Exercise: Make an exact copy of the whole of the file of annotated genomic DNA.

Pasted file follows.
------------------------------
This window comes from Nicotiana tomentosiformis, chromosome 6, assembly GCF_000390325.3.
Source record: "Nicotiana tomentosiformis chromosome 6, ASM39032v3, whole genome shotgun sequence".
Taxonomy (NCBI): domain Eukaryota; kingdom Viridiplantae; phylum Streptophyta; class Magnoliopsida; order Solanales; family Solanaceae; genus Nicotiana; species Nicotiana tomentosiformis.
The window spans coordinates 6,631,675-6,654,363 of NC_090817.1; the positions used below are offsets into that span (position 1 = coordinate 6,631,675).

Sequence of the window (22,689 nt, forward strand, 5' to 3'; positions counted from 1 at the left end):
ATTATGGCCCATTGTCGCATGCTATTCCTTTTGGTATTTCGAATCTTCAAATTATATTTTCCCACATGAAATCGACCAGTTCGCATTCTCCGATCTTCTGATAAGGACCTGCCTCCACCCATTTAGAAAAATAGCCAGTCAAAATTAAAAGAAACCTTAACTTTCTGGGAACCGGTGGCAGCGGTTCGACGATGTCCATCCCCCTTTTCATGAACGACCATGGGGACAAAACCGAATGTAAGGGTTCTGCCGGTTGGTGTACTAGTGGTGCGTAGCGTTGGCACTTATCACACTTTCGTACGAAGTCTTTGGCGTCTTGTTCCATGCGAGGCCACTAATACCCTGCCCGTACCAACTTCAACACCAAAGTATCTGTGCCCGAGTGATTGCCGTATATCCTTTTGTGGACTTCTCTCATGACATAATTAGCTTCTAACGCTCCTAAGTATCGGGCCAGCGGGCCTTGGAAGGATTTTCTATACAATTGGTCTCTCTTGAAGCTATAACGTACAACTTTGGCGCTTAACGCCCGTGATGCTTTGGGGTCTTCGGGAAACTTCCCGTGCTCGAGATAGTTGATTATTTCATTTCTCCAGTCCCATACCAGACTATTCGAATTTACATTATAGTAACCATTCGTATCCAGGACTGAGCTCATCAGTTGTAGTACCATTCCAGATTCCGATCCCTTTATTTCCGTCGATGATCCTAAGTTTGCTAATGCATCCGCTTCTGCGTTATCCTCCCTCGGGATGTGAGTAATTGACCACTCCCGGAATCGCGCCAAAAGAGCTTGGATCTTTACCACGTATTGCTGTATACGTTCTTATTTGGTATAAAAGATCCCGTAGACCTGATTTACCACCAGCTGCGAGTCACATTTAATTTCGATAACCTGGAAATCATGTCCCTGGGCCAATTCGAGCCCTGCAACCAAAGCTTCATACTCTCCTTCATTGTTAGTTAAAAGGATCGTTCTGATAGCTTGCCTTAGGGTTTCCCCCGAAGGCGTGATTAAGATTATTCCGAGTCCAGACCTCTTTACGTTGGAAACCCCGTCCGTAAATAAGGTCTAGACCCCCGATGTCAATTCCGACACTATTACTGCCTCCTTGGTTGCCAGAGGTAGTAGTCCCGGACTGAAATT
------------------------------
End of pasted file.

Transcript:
This window comes from Nicotiana tomentosiformis, chromosome 6, assembly GCF_000390325.3.
Source record: "Nicotiana tomentosiformis chromosome 6, ASM39032v3, whole genome shotgun sequence".
Taxonomy (NCBI): domain Eukaryota; kingdom Viridiplantae; phylum Streptophyta; class Magnoliopsida; order Solanales; family Solanaceae; genus Nicotiana; species Nicotiana tomentosiformis.
The window spans coordinates 6,631,675-6,654,363 of NC_090817.1; the positions used below are offsets into that span (position 1 = coordinate 6,631,675).

Sequence of the window (22,689 nt, forward strand, 5' to 3'; positions counted from 1 at the left end):
ATTATGGCCCATTGTCGCATGCTATTCCTTTTGGTATTTCGAATCTTCAAATTATATTTTCCCACATGAAATCGACCAGTTCGCATTCTCCGATCTTCTGATAAGGACCTGCCTCCACCCATTTAGAAAAATAGCCAGTCAAAATTAAAAGAAACCTTAACTTTCTGGGAACCGGTGGCAGCGGTTCGACGATGTCCATCCCCCTTTTCATGAACGACCATGGGGACAAAACCGAATGTAAGGGTTCTGCCGGTTGGTGTACTAGTGGTGCGTAGCGTTGGCACTTATCACACTTTCGTACGAAGTCTTTGGCGTCTTGTTCCATGCGAGGCCACTAATACCCTGCCCGTACCAACTTCAACACCAAAGTATCTGTGCCCGAGTGATTGCCGTATATCCTTTTGTGGACTTCTCTCATGACATAATTAGCTTCTAACGCTCCTAAGTATCGGGCCAGCGGGCCTTGGAAGGATTTTCTATACAATTGGTCTCTCTTGAAGCTATAACGTACAACTTTGGCGCTTAACGCCCGTGATGCTTTGGGGTCTTCGGGAAACTTCCCGTGCTCGAGATAGTTGATTATTTCATTTCTCCAGTCCCATACCAGACTATTCGAATTTACATTATAGTAACCATTCGTATCCAGGACTGAGCTCATCAGTTGTAGTACCATTCCAGATTCCGATCCCTTTATTTCCGTCGATGATCCTAAGTTTGCTAATGCATCCGCTTCTGCGTTATCCTCCCTCGGGATGTGAGTAATTGACCACTCCCGGAATCGCGCCAAAAGAGCTTGGATCTTTACCACGTATTGCTGTATACGTTCTTATTTGGTATAAAAGATCCCGTAGACCTGATTTACCACCAGCTGCGAGTCACATTTAATTTCGATAACCTGGAAATCATGTCCCTGGGCCAATTCGAGCCCTGCAACCAAAGCTTCATACTCTCCTTCATTGTTAGTTAAAAGGATCGTTCTGATAGCTTGCCTTAGGGTTTCCCCCGAAGGCGTGATTAAGATTATTCCGAGTCCAGACCTCTTTACGTTGGAAACCCCGTCCGTAAATAAGGTCTAGACCCCCGATGTCAATTCCGACACTATTACTGCCTCCTTGGTTGCCAGAGGTAGTAGTCCCGGACTGAAATT